Mehmet went on to claim that “this bias is already manifesting itself in multiple ways, from consultation documents that are only in Greek, to zoning that turns most Turkish Cypriot land into agricultural use, while Greek Cypriot land is earmarked for more valuable residential and commercial development.
“The consultation process made no prior effort to identify or engage with Turkish Cypriot landowners, or those whose livelihoods sit on the boundaries of the bases and who will be severely impacted by these changes.”
The CTCA also said that, prior to the local assurances of August 12, they corresponded with Wendy Morton, UK Parliamentary Under-Secretary of State for European Neighbourhood and the Americas.
“She’s acknowledged there were flaws and errors in the consultation process, and she stressed that the SBAs remain sovereign British territory and that the UK will safeguard Turkish Cypriot properties with legislation. We welcomed the fact the Minister reacted to our concerns, but sadly her response falls well short of the resolution we are looking for.”
Asked what, if anything, has the UK government told them about the future status of Turkish Cypriot properties in the SBAs once the agreement between Cyprus and the UK kicks in, Mehmet said: “The UK authorities have told us ‘nothing will be done to the land without the owner’s prior consent’, but that does not correlate with the real-life experiences of Turkish Cypriots.
“One gentleman told us that an electric pole was erected in the centre of his father’s land in Pergama, within the Dhekelia base area, running a power line through the property. No one had bothered to inform them or secure their permission. This is just one of many examples we are being told.”
Mehmet went on to assert that the SBA zoning plans “are going to cause great tensions on the ground. Turkish Cypriots will be livid when they realise their land can only be used for ‘agricultural purposes’.”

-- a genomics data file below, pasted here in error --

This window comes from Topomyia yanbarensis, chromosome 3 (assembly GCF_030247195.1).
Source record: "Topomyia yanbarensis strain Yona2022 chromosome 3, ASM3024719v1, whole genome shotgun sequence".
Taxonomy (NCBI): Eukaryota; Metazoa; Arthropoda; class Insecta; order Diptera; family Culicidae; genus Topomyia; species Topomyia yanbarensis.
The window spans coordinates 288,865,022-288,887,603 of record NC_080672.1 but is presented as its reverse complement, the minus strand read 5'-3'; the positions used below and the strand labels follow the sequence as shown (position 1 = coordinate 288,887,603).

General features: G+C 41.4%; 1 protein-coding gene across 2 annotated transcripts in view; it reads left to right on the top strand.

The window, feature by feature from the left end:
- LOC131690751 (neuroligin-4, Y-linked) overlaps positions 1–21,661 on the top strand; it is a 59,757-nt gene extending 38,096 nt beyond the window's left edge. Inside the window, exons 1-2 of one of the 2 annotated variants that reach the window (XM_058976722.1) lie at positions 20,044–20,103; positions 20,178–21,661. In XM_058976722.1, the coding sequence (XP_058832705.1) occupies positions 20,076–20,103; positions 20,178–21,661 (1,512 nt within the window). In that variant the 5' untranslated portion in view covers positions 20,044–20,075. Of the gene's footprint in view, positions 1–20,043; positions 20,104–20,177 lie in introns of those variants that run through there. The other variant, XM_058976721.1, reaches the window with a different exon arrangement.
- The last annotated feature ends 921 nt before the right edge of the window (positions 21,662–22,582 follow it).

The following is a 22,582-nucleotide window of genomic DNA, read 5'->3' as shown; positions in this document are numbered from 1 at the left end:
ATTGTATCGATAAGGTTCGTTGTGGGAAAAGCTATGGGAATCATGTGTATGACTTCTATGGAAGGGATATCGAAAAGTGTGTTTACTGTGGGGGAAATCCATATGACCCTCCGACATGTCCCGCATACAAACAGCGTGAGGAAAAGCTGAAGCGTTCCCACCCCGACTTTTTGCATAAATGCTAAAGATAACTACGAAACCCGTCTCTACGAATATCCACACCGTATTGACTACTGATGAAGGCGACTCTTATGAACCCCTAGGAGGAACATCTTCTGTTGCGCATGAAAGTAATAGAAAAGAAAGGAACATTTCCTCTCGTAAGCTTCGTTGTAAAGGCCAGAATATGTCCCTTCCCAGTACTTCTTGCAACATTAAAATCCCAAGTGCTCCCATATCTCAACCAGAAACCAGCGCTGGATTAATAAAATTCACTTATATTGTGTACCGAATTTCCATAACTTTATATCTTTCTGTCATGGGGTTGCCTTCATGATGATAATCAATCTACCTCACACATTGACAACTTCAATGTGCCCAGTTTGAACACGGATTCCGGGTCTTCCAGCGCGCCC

On whether they’ve got estimates of the total monetary value of the affected Turkish Cypriot properties in the two SBAs, the CTCA said they didn’t have exact details at this time.
“Two dozen property holders have already asked for CTCA’s help, and that list is growing all the time. It’s a mixture of original landowners and a few who are descendants.”
Mehmet added they are working with Turkish Cypriot authorities, local community groups and landowners to establish the extent of Turkish landownership on the bases.
“We believe, for example, 70 per cent of Akrotiri is on Turkish title, which is why the lack of Turkish Cypriot representation in the non-military development is ludicrous. How can they be excluded from discussions and planning on matters that directly affect them?”
Regarding the CTCA’s next moves on the matter, the organisation said they would continue dialoguing with the UK government: “We want to see the NMD paused until the issue of Turkish Cypriot consent and representation is resolved, based on detailed information. We are prepared to take legal action to protect these rights, although we hope that won’t be necessary and the UK authorities will find a formula to involve Turkish Cypriots.”